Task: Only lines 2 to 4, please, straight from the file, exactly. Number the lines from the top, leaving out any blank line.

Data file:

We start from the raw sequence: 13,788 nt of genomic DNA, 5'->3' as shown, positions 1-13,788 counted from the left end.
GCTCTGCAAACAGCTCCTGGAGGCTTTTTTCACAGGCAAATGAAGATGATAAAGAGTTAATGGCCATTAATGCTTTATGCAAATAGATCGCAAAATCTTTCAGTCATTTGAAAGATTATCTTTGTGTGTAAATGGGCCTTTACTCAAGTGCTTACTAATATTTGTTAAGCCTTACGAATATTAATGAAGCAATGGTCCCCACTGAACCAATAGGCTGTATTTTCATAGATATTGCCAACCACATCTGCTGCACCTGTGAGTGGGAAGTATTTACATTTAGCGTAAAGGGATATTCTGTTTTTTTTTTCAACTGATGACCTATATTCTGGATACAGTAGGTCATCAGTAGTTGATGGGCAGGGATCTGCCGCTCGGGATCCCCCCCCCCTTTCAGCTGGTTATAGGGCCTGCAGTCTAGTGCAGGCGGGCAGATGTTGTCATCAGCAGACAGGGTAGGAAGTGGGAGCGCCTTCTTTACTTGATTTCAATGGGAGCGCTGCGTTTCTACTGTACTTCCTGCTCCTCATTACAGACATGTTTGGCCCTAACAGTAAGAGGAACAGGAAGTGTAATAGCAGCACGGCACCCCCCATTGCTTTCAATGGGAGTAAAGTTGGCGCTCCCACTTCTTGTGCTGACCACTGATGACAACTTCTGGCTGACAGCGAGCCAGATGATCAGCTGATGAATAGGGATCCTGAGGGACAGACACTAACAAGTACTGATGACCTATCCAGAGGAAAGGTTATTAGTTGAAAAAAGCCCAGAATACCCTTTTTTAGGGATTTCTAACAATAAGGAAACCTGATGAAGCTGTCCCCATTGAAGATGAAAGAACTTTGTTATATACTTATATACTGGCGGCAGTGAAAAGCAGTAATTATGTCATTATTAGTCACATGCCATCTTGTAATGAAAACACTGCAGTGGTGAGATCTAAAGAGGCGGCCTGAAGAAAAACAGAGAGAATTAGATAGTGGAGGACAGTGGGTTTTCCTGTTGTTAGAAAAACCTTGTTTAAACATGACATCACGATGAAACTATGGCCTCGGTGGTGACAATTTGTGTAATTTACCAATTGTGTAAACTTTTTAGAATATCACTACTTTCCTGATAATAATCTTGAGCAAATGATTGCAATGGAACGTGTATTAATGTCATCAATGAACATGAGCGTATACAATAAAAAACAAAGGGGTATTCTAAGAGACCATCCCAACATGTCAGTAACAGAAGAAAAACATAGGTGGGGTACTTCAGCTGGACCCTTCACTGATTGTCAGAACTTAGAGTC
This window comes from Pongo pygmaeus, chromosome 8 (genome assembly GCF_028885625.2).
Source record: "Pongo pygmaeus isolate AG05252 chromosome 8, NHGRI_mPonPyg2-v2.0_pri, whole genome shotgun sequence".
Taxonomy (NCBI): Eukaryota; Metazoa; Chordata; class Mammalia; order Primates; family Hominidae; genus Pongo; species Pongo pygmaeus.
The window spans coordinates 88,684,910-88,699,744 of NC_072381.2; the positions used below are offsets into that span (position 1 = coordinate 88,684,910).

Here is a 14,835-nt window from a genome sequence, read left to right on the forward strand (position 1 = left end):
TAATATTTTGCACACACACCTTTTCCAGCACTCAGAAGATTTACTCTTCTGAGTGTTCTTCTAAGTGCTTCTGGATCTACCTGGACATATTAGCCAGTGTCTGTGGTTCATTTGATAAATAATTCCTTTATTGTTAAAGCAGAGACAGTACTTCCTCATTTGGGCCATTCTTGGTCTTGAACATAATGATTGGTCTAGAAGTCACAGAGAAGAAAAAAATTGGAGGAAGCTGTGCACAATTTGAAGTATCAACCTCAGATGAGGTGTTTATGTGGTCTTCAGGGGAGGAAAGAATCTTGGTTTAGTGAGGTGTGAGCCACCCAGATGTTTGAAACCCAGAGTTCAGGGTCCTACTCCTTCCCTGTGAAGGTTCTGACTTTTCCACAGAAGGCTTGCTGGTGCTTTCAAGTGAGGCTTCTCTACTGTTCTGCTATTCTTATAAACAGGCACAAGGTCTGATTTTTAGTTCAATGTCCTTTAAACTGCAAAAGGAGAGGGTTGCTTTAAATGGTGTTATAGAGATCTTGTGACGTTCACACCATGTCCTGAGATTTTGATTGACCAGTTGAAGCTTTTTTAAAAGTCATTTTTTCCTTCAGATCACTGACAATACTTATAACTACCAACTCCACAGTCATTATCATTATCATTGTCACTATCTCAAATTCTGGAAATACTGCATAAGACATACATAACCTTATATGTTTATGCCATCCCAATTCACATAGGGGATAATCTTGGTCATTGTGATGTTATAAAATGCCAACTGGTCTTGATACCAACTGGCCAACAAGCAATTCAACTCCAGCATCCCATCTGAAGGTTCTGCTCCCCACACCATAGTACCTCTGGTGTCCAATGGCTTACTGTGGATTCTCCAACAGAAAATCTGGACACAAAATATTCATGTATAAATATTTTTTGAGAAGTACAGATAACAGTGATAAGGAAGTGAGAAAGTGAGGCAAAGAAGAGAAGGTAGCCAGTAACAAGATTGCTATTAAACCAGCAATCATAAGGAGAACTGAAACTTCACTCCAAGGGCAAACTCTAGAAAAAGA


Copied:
GCTCTGCAAACAGCTCCTGGAGGCTTTTTTCACAGGCAAATGAAGATGATAAAGAGTTAATGGCCATTAATGCTTTATGCAAATAGATCGCAAAATCTTTCAGTCATTTGAAAGATTATCTTTGTGTGTAAATGGGCCTTTACTCAAGTGCTTACTAATATTTGTTAAGCCTTACGAATATTAATGAAGCAATGGTCCCCACTGAACCAATAGGCTGTATTTTCATAGATATTGCCAACCACATCTGCTGCACCTGTGAGTGGGAAGTATTTACATTTAGCGTAAAGGGATATTCTGTTTTTTTTTTCAACTGATGACCTATATTCTGGATACAGTAGGTCATCAGTAGTTGATGGGCAGGGATCTGCCGCTCGGGATCCCCCCCCCCTTTCAGCTGGTTATAGGGCCTGCAGTCTAGTGCAGGCGGGCAGATGTTGTCATCAGCAGACAGGGTAGGAAGTGGGAGCGCCTTCTTTACTTGATTTCAATGGGAGCGCTGCGTTTCTACTGTACTTCCTGCTCCTCATTACAGACATGTTTGGCCCTAACAGTAAGAGGAACAGGAAGTGTAATAGCAGCACGGCACCCCCCATTGCTTTCAATGGGAGTAAAGTTGGCGCTCCCACTTCTTGTGCTGACCACTGATGACAACTTCTGGCTGACAGCGAGCCAGATGATCAGCTGATGAATAGGGATCCTGAGGGACAGACACTAACAAGTACTGATGACCTATCCAGAGGAAAGGTTATTAGTTGAAAAAAGCCCAGAATACCCTTTTTTAGGGATTTCTAACAATAAGGAAACCTGATGAAGCTGTCCCCATTGAAGATGAAAGAACTTTGTTATATACTTATATACTGGCGGCAGTGAAAAGCAGTAATTATGTCATTATTAGTCACATGCCATCTTGTAATGAAAACACTGCAGTGGTGAGATCTAAAGAGGCGGCCTGAAGAAAAACAGAGAGAATTAGATAGTGGAGGACAGTGGGTTTTCCTGTTGTTAGAAAAACCTTGTTTAAACATGACATCACGATGAAACTATGGCCTCGGTGGTGACAATTTGTGTAATTTACCAATTGTGTAAACTTTTTAGAATATCACTACTTTCCTGATAATAATCTTGAGCAAATGATTGCAATGGAACGTGTATTAATGTCATCAATGAACATGAGCGTATACAATAAAAAACAAAGGGGTATTCTAAGAGACCATCCCAACATGTCAGTAACAGAAGAAAAACATAGGTGGGGTACTTCAGCTGGACCCTTCACTGATTGTCAGAACTTAGAGTC
This window comes from Pongo pygmaeus, chromosome 8 (genome assembly GCF_028885625.2).
Source record: "Pongo pygmaeus isolate AG05252 chromosome 8, NHGRI_mPonPyg2-v2.0_pri, whole genome shotgun sequence".